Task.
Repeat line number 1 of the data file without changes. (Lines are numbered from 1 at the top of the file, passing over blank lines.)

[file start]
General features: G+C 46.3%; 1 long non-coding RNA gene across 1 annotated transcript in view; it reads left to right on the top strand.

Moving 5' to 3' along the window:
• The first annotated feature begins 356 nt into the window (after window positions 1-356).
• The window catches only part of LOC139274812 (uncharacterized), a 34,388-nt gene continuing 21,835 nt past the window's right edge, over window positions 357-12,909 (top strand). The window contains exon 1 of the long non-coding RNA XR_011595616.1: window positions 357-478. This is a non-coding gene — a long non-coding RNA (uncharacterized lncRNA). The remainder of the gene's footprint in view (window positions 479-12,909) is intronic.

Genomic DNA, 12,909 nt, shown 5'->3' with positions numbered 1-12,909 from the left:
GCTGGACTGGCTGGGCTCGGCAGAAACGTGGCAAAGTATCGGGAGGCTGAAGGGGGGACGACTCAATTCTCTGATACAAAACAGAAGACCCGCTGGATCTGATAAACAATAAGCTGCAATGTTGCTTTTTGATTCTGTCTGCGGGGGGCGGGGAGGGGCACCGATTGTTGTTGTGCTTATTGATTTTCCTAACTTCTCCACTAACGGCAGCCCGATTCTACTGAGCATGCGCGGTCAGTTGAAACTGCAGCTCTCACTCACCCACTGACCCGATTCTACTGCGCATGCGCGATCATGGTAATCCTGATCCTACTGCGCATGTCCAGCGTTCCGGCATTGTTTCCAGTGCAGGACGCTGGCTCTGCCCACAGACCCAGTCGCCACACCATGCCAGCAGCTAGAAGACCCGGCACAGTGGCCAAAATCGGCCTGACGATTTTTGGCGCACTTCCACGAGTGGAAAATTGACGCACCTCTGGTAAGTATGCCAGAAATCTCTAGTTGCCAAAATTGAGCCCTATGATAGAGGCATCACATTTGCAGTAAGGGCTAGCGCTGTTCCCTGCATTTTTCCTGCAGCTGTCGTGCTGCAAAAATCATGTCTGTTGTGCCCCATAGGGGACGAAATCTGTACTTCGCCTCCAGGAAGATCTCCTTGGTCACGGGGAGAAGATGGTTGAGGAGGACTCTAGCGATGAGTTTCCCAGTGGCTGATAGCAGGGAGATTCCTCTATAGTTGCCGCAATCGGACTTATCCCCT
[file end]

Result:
General features: G+C 46.3%; 1 long non-coding RNA gene across 1 annotated transcript in view; it reads left to right on the top strand.